Legal reasoning, good citizens, and the criminal law



Duff RA (2018) Legal reasoning, good citizens, and the criminal law. Jurisprudence, 9 (1), pp. 120-131.

I discuss some of the roles that lay people play in relation to the criminal law, and how that law should figure in their practical reasoning: this will also cast light on the place of criminal law in a democratic republic. The two roles discussed in this paper are those of citizen, and juror. Citizens should be able to respect the law as their law – as a common law; but this must be a critical respect, captured in the idea of ‘law abidance’ as a civic virtue. Jurors are tasked with making normative judgments of guilt or innocence, as part of a process through which those accused of criminal wrongdoing are called to answer to their fellow citizens: they must therefore be able to understand the law, and make it their own – which raises the question of whether jury nullification can be an appropriate response to unjust laws.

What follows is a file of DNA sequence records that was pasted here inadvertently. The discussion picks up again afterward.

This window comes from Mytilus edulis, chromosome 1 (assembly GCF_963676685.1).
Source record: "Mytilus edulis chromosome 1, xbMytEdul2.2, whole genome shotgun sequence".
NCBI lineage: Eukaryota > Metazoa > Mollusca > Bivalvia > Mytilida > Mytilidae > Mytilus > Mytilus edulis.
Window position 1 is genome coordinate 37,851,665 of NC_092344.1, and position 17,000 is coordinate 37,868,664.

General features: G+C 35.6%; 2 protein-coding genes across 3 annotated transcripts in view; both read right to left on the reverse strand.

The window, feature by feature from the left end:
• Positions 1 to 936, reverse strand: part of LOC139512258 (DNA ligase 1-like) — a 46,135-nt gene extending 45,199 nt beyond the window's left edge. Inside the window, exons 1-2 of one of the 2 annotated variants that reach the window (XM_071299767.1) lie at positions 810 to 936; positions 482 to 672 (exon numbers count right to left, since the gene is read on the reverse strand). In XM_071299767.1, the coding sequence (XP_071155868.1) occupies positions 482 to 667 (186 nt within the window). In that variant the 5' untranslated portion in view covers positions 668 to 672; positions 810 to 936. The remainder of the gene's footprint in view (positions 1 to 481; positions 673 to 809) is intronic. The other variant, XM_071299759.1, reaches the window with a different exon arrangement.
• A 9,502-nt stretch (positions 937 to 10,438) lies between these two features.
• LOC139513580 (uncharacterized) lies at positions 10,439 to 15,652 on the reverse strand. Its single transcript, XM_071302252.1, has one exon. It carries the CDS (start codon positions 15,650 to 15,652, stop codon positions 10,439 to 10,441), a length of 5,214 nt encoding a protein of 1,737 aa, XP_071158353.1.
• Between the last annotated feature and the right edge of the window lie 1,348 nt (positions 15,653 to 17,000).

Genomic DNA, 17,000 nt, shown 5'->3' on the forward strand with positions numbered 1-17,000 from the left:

Criminal law; roles; citizens; respect for law; law abidance; jurors; criminal trial; jury nullification

Jurisprudence: Volume 9, Issue 1

Publication date31/12/2018
Publication date online25/09/2017
Date accepted by journal01/08/2017
PublisherTaylor and Francis

People (1)


Professor Antony Duff

Professor Antony Duff

Emeritus Professor, Philosophy